writings + doodles

A Mission to Defintion

Sandra Wallman’s Introduction: The Scope for Ethnicity describes the “transactional” relationship shared between “us” and “them.” As Wallman states: “Ethnicity can only happen at the boundary of us,” in other words, groups are defined by their relationship to others, not as independent entities. This distinct notion of identity and ethnicity propagates itself throughout  Aḥmad Ibn Faḍlān’s Mission to the Volga. Faḍlān, the narrator and author of his story, continually interacts and comes into contact with unique Turkish tribes throughout his three-hundred and twenty-five-day journey into the Volga region north of the Caspian Sea. Faḍlān captured this transcendent journey in ninety brief passages. Despite Faḍlān’s concise rendition, he successfully presents an internal ideological clash between Islam’s “barbaric” other and the “civilized” Muslim self. . .︎

In order to fully interpret the reliable contributions made by Ma’mar ibn Rāshid in The Expeditions, w e must begin with the introduction written by the book’s English translator Sean Anthony. Anthony introduces the concept of a “real Muhammad” versus a “historical Muhammad” as two depictions of the prophet, with the latter being a postmortem interpretation of Muhammad through the lens of a given faith community. While the “historical Muhammad” presents an issue with the authenticity of the narrative, it incidentally relays a precise and reliable depiction of the community in which it was produced. Despite failing to be a reliable biography of Muhammad within the narrow expectations of Fred Donner, author of Muhammad and the Believers, an alternate evaluation of The Expeditions as an early interpretation of Muhammad made by a continually evolving community reveals the reliable core. Ultimately, through a focused analysis into the non-chronological structure of The Expeditions, set against the “historical Muhammad” interpretation, reveals an unequivocally reliable insight into ideological conflicts within the Believer community, the social values of Ibn Rāshid’s era, and how the Muslim identity was cultivated in relation to Muhammad. . .︎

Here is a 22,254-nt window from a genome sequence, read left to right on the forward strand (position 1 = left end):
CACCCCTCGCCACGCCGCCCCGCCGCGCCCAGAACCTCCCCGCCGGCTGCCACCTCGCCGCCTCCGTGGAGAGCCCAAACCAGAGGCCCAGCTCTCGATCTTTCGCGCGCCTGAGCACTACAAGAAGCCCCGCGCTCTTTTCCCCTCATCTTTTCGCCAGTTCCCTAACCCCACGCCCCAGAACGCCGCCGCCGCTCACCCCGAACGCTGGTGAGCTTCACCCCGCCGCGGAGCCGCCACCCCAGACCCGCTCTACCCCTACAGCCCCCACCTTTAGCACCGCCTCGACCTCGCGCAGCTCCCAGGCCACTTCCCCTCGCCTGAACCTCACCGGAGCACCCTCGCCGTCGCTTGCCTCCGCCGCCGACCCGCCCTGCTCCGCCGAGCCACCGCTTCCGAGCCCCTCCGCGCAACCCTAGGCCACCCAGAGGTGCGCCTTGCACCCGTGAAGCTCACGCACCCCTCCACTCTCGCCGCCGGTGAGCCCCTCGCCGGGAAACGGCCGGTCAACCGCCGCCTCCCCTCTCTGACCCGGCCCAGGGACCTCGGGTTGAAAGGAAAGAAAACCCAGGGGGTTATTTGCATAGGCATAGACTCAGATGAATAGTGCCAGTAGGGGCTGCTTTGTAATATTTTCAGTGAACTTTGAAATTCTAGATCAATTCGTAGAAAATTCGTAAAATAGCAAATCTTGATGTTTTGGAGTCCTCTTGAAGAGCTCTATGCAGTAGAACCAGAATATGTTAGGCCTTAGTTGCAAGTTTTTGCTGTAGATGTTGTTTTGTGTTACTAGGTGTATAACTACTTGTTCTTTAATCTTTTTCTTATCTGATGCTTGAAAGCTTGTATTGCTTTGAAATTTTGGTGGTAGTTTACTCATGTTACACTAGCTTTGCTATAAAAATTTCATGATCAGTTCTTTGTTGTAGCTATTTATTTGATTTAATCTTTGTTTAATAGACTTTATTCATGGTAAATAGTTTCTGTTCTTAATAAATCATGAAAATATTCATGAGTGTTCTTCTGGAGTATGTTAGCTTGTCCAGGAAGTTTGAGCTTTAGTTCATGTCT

Existential Reflections

No character in Breakfast of Champions commits suicide in the entirety of the novel, but that does not mitigate its importance. Instead, the placement of death on the periphery of the story enables Kurt Vonnegut to reflect on his mother’s suicide by rehashing the phases of his and his father’s recovery through an existential lens enacted by his characters. Vonnegut creates Dwayne Hoover as a way to represent his younger self and forms Kilgore Trout to symbolize his father. Additionally, Trout works as Vonnegut’s own alter ego. Furthermore, Vonnegut inserts himself into the story to work alongside Hoover and Trout to emphasize the role awareness has on existentialism in terms of an individual’s actions, specifically in relation to death. Through the creation of two reality-mirroring characters and by placing himself into Breakfast of Champions Kurt Vonnegut examines the relationship between awareness and the three conditions of existentialism outlined by Jean-Paul Sartre within the terms of suicide and grief. . .︎